Jazz that sounds modern and is not retro. Three wordy things there in a very short sentence: jazz (not a car by Honda or a type of cheese); modern (about now); retro (playing old jazz styles as they used to be). For now beyond definition just listen to drummer Nate Smith and Kinfolk: Postcards from Everywhere, jazz that sounds like 2017 unless you live in a potting shed and listen only to dixie on a wind-up radio. To my mind Postcards is modern and in the real world: a diverse assembling that sums up where the music is heading by embracing melody, rhythm, a range of hybrids, harnessing electricity as well as delving into the unplugged fabric of the sound, a little bit of vocalising and that popular spoken word element heard more and more even from Generation Xers (Smith is 42) to land upon family history and a personal story. This is not jazz as self consciously art or deliberately inaccessible nor does it indulge in chasing radio play by jazzifying pop but neither too does it cut itself off. Maybe the word I am searching for which is more important than whether it is modern, retro or not is original and yes Smith ticks that impossible box in creating one of the best jazz albums of 2017 so far because he knows how to blend a number of elements at the composing and arranging stage and in performance retains a warmth, while at the recording stage hardly becomes hidebound by genre or mood expectations. He also values song whether it is achieved by instrumental texture, band flow, or the voice itself. Now where were we? Jazz that sounds modern and is not retro. The album actually sounds like a completed fully furnished house and not as so often like a steel structure waiting for the next phase of construction and things to put in it.
Tracks: Intro: Wish You Were Here, Skip Step, Bounce pts I&II, Mom: Postcards from Detroit/Floyd/Salem, Retold, Disenchantment: The Weight, Spinning Down, Pages, From Here: Interlude, Morning and Allison, Spiracles, Small Moves: Interlude. Issuing label Ropeadope.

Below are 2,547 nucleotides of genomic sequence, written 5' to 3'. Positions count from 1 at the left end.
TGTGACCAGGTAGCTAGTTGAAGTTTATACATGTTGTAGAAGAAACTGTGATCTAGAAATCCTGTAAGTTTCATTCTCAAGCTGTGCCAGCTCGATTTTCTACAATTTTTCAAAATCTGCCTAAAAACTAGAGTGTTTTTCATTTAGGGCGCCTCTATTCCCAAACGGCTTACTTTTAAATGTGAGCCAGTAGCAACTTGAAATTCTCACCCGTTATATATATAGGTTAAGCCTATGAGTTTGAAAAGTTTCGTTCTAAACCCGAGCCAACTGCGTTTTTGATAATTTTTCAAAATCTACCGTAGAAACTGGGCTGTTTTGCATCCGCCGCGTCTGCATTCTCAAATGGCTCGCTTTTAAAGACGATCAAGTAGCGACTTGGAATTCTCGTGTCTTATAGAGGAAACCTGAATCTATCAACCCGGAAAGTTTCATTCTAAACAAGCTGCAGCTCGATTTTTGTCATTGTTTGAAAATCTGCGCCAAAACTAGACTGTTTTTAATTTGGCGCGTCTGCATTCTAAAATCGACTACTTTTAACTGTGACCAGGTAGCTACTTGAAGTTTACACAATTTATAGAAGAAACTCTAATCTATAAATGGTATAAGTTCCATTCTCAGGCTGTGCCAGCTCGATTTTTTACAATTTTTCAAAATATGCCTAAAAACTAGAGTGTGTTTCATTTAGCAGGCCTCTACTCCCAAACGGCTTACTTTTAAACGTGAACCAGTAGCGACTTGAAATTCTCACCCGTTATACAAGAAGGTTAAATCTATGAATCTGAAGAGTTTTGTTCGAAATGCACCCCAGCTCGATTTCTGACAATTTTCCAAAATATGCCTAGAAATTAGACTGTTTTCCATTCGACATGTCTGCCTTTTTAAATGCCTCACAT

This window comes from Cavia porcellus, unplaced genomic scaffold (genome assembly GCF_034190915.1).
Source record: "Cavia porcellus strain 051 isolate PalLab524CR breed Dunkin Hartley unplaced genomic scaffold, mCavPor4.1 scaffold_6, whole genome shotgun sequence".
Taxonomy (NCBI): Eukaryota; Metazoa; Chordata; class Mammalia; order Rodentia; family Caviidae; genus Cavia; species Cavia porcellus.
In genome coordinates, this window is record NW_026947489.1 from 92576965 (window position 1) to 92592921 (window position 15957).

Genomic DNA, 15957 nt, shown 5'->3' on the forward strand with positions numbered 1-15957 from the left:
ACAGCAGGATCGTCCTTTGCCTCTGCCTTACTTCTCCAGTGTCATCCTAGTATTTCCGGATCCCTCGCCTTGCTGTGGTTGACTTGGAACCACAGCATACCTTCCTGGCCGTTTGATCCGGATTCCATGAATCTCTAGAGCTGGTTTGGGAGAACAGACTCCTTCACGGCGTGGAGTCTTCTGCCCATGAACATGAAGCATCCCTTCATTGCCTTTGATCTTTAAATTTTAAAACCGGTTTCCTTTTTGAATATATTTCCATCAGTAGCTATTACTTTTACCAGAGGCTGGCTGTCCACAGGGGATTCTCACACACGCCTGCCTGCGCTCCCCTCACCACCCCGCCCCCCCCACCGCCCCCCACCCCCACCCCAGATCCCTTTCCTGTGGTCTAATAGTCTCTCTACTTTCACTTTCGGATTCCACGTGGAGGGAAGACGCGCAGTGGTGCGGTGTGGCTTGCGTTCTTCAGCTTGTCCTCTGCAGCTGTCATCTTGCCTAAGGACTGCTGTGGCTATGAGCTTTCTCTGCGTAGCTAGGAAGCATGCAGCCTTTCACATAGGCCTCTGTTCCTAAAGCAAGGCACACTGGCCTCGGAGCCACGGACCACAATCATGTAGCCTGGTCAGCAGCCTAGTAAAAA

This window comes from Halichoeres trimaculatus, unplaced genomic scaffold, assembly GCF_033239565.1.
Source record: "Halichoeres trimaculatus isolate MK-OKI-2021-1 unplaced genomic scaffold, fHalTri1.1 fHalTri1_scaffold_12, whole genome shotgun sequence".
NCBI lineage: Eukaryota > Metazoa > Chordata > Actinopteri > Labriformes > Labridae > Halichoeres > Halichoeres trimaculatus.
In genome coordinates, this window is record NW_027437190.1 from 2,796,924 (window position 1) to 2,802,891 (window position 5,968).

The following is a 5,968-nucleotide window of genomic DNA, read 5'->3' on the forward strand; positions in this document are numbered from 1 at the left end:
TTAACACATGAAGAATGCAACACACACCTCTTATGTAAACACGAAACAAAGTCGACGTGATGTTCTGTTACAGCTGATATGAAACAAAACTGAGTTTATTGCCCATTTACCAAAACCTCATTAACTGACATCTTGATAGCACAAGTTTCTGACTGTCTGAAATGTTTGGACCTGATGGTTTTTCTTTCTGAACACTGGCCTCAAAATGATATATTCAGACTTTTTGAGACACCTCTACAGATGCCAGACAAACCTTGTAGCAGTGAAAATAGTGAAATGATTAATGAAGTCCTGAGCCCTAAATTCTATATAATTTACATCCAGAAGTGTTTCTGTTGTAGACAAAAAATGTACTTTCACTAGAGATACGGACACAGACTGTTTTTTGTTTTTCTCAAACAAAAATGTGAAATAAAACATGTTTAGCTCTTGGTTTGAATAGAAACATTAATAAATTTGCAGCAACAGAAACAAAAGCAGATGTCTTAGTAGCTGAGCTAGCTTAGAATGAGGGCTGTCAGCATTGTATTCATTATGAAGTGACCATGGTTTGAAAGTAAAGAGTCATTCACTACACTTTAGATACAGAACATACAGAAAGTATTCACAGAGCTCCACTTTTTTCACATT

Personnel: Nate Smith, drums, percussion, fender rhodes, synths, sounds; Kris Bowers, piano, Fender Rhodes; Fima Ephron, electric bass; Jeremy Most, guitars; Jaleel Shaw, alto and soprano saxophones. And featuring Dave Holland, double bass on Skip Step and Spinning Down; Lionel Loueke, guitar on Skip Step and Spinning Down; Chris Potter, tenor saxophone on Bounce parts I + II; Gretchen Parlato, vocals on Pages; Michael Mayo, vocals, vocal percussion/effects on Skip Step and Retold; Amma Whatt, vocals on Disenchantment: The Weight and Morning and Allison; Adam Rogers, acoustic and electric guitars on Spiracles; Stephanie Matthews, violin I; Juliette Jones, violin II/contractor; Christiana Liberis, viola; and Reenat Pinchas, cello.
Little Dominic’s preview: a heart warming version of legendary Brazilian accordionist Dominguinhos’ ‘Gostoso Demais’ from Dianne Reeves guitarist Romero Lubambo on his sublime new Sunnyside album Sampa out on 5 May.
Gregory Porter chilling on the Horace Silver classic ‘Song For My Father’, taken from the former Silver drummer Louis Hayes’ 26 May Blue Note album Serenade for Horace.
By complete contrast, a different kind of ritual, from the new Alice Coltrane compilation The Ecstatic Music Of Alice Coltrane that, says Uncut, “favours the ravier, jauntier side of Coltrane’s ashram music.”
And for sheer craft and heartfelt vocals how about ‘My Beautiful Enemies’ from Joel Harrison’s upcoming album The Other River? Describing the project the guitarist says: “To work with language in the context of a simple song is as great a challenge as any I’ve faced as a composer.”
And last but not least a real return to what Diana Krall does best on Turn Up the Quiet as she mines the Great American Songbook for classics to stamp her luxuriously sensuous signature on proceedings at all times.